We find another reference to this sudden event in the Talmud (Yoma 39: b). The account states that forty years before the destruction of the temple (in 70 A.D.) the ram no longer was supernatural because the woolen thread, which used to change from blood red to white - as a sign of forgiveness - no longer changed. It also mentions other supernatural signs, including "the doors of the Most Holy opening by themselves":


Forty years before the holy temple was destroyed, the following things took place: on the Day of Atonement, the ram stopped being supernatural; the red woolen yarn that normally changes into white continued to be red and did not change; and the candle of the candelabra on the west side of the sanctuary did not burn and the doors of the holy temple opened by themselves.


What these special signs meant was that Jesus brought a New Covenant and was an offering for us Himself. When He went to Heaven's Most Holy and before God’s eyes for us, earthly symbols were no longer needed. They lost their significance after His death and resurrection:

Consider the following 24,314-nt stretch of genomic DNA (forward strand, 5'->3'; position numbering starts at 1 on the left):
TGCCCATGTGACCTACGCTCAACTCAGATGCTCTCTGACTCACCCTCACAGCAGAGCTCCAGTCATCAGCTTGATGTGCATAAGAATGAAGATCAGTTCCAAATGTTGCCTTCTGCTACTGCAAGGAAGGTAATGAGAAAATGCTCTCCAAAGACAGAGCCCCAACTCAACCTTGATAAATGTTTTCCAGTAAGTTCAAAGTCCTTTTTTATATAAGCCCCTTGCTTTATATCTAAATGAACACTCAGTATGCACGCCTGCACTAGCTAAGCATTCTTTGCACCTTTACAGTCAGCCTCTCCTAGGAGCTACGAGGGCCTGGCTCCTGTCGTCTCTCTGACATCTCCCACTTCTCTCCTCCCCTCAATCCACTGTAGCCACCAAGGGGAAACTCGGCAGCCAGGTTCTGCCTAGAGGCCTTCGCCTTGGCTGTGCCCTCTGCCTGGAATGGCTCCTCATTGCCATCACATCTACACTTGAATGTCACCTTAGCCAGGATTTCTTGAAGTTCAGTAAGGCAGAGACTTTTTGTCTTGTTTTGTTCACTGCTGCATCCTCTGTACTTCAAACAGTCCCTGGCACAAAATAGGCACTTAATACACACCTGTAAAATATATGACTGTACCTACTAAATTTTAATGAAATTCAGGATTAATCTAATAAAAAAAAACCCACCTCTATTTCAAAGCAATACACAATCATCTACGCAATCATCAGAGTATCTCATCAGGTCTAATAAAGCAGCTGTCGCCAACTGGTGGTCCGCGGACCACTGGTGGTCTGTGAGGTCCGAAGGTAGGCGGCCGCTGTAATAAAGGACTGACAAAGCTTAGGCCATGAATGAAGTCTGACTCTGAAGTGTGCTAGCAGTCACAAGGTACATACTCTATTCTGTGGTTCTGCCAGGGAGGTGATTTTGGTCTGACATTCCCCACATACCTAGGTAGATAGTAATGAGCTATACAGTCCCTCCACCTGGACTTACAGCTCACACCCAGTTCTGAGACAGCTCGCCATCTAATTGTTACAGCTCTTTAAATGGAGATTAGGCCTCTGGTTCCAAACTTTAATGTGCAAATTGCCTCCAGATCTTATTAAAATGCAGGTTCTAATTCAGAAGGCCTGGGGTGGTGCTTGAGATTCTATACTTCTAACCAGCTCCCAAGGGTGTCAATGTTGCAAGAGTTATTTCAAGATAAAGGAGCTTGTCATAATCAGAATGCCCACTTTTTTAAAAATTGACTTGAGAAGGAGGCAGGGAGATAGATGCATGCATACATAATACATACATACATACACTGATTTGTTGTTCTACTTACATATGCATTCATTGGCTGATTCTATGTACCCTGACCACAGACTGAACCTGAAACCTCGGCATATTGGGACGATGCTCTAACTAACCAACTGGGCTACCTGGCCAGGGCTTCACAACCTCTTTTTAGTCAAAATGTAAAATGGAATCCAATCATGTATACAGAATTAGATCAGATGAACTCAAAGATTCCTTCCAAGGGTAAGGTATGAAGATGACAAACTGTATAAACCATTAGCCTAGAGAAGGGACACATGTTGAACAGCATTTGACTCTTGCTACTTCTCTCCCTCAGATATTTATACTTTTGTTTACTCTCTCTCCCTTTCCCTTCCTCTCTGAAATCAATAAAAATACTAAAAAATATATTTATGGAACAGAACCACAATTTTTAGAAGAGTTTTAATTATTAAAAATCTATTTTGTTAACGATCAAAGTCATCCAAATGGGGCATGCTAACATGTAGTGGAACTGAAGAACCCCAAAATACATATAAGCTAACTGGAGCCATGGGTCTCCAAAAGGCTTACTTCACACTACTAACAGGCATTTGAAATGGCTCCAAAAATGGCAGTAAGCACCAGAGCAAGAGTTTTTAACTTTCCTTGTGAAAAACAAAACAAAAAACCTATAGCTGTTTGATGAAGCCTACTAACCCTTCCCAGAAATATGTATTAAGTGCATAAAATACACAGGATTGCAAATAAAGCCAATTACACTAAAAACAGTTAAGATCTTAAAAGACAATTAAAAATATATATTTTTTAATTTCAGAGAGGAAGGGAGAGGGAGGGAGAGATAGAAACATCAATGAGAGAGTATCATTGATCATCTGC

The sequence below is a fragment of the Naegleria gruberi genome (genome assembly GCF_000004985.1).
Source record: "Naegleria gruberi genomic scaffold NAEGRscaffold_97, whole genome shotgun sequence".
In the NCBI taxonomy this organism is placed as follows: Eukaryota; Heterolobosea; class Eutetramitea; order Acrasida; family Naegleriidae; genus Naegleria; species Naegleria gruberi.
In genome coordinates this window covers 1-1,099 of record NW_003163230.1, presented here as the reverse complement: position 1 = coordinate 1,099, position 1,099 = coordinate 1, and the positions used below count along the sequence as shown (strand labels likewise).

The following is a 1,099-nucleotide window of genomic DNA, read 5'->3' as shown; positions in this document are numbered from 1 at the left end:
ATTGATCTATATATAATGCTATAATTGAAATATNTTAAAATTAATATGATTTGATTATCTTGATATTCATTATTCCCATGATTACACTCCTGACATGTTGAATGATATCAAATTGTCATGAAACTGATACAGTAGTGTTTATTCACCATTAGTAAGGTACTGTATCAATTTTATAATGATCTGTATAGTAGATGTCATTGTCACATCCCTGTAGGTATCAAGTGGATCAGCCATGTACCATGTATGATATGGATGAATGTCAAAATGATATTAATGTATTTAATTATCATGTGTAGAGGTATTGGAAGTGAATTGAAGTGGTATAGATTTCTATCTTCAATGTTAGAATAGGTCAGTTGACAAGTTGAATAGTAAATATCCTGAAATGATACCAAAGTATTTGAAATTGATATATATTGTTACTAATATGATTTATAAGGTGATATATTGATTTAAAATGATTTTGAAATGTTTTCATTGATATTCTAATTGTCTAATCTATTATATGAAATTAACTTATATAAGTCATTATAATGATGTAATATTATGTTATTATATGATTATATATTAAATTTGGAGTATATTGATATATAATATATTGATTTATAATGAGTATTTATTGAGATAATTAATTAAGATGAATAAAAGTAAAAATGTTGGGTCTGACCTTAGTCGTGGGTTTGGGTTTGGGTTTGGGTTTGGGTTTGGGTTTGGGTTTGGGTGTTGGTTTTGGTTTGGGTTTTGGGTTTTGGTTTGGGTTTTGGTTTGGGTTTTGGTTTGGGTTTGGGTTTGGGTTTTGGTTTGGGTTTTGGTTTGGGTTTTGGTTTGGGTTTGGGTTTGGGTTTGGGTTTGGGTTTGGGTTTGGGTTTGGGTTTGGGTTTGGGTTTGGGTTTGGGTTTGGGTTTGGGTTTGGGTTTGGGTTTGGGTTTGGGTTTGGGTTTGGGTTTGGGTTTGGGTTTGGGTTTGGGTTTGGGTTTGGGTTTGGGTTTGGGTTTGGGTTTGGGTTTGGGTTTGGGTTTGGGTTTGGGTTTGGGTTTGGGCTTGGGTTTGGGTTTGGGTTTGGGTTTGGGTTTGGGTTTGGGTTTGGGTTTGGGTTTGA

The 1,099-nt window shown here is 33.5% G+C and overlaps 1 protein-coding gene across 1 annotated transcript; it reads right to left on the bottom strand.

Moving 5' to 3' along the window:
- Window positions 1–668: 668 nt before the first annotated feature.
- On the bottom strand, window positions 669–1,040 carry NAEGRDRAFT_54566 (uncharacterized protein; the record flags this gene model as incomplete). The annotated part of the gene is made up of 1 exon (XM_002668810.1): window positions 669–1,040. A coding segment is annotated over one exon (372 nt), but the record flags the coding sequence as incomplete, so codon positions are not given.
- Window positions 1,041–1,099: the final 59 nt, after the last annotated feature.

- (Hebr 9:24) For Christ is not entered into the holy places made with hands, which are the figures of the true; but into heaven itself, now to appear in the presence of God for us:




7. Peter and Paul


PETER OR CEPHAS. As we continue our study of people in the New Testament, we must mention Peter or Cephas, who was one of the original twelve Apostles. Evidently, Peter was the most talkative of the disciples. Some estimate that he spoke more than the other disciples put together. Either that, or more of his statements were recorded in the Gospels than those of other disciples. Of the Twelve, Peter was the one who delivered his first public sermon on the Day of Pentecost, which resulted in about 3,000 people turning to God.

   Evidence of Peter’s existence is found, in addition to the Bible, in other sources. One of the church fathers, Clemens, writes about him in his letter to the Corinthians in 96 A.D. Clemens mentions how Peter lived not so long ago, how he had to suffer because of the brethren's anger not only once or twice but several times, and finally refers to Peter going after his death to the place of honor, which had been prepared for him: